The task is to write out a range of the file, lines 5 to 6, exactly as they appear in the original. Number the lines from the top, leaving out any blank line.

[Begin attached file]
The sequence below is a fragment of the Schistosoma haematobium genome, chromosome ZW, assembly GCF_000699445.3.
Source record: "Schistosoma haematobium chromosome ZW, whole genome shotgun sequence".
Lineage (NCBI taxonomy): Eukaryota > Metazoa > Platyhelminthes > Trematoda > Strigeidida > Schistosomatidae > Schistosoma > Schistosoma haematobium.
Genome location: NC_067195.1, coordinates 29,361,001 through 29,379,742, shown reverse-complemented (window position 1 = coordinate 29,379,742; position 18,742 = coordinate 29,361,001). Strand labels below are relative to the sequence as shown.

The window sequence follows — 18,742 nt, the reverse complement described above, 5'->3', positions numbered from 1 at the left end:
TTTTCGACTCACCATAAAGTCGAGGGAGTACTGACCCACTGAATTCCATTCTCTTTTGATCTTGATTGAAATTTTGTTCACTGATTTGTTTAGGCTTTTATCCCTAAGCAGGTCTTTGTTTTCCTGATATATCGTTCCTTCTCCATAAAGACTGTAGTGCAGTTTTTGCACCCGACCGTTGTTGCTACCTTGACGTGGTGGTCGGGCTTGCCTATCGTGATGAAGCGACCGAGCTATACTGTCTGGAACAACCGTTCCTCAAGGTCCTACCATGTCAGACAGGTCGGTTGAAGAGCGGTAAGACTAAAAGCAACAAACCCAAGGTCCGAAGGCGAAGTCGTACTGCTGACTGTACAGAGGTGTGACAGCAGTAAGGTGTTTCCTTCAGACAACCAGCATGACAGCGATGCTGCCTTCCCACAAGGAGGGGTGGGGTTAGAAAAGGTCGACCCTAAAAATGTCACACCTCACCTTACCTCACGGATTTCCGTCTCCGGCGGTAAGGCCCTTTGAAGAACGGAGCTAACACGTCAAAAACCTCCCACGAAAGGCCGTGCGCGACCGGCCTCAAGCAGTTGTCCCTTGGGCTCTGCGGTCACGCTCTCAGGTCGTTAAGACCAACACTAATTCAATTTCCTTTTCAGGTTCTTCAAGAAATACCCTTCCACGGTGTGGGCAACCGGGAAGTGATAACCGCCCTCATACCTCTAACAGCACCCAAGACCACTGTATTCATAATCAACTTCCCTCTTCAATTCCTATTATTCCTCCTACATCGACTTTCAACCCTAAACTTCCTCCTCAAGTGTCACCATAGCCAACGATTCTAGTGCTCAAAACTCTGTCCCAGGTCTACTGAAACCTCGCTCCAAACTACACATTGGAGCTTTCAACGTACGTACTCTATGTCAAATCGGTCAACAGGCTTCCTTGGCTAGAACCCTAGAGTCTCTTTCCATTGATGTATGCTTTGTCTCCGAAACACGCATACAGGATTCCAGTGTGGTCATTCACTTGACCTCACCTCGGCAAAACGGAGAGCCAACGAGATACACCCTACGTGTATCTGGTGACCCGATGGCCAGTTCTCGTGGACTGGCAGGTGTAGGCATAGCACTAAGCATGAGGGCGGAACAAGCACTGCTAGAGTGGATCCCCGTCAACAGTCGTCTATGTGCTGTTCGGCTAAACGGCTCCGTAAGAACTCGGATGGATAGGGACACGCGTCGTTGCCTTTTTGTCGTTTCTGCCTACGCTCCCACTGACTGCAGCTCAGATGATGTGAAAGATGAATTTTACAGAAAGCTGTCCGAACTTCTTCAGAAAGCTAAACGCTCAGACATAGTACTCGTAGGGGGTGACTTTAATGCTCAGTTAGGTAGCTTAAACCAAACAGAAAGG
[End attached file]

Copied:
The window sequence follows — 18,742 nt, the reverse complement described above, 5'->3', positions numbered from 1 at the left end:
TTTTCGACTCACCATAAAGTCGAGGGAGTACTGACCCACTGAATTCCATTCTCTTTTGATCTTGATTGAAATTTTGTTCACTGATTTGTTTAGGCTTTTATCCCTAAGCAGGTCTTTGTTTTCCTGATATATCGTTCCTTCTCCATAAAGACTGTAGTGCAGTTTTTGCACCCGACCGTTGTTGCTACCTTGACGTGGTGGTCGGGCTTGCCTATCGTGATGAAGCGACCGAGCTATACTGTCTGGAACAACCGTTCCTCAAGGTCCTACCATGTCAGACAGGTCGGTTGAAGAGCGGTAAGACTAAAAGCAACAAACCCAAGGTCCGAAGGCGAAGTCGTACTGCTGACTGTACAGAGGTGTGACAGCAGTAAGGTGTTTCCTTCAGACAACCAGCATGACAGCGATGCTGCCTTCCCACAAGGAGGGGTGGGGTTAGAAAAGGTCGACCCTAAAAATGTCACACCTCACCTTACCTCACGGATTTCCGTCTCCGGCGGTAAGGCCCTTTGAAGAACGGAGCTAACACGTCAAAAACCTCCCACGAAAGGCCGTGCGCGACCGGCCTCAAGCAGTTGTCCCTTGGGCTCTGCGGTCACGCTCTCAGGTCGTTAAGACCAACACTAATTCAATTTCCTTTTCAGGTTCTTCAAGAAATACCCTTCCACGGTGTGGGCAACCGGGAAGTGATAACCGCCCTCATACCTCTAACAGCACCCAAGACCACTGTATTCATAATCAACTTCCCTCTTCAATTCCTATTATTCCTCCTACATCGACTTTCAACCCTAAACTTCCTCCTCAAGTGTCACCATAGCCAACGATTCTAGTGCTCAAAACTCTGTCCCAGGTCTACTGAAACCTCGCTCCAAACTACACATTGGAGCTTTCAACGTACGTACTCTATGTCAAATCGGTCAACAGGCTTCCTTGGCTAGAACCCTAGAGTCTCTTTCCATTGATGTATGCTTTGTCTCCGAAACACGCATACAGGATTCCAGTGTGGTCATTCACTTGACCTCACCTCGGCAAAACGGAGAGCCAACGAGATACACCCTACGTGTATCTGGTGACCCGATGGCCAGTTCTCGTGGACTGGCAGGTGTAGGCATAGCACTAAGCATGAGGGCGGAACAAGCACTGCTAGAGTGGATCCCCGTCAACAGTCGTCTATGTGCTGTTCGGCTAAACGGCTCCGTAAGAACTCGGATGGATAGGGACACGCGTCGTTGCCTTTTTGTCGTTTCTGCCTACGCTCCCACTGACTGCAGCTCAGATGATGTGAAAGATGAATTTTACAGAAAGCTGTCCGAACTTCTTCAGAAAGCTAAACGCTCAGACATAGTACTCGTAGGGGGTGACTTTAATGCTCAGTTAGGTAGCTTAAACCAAACAGAAAGG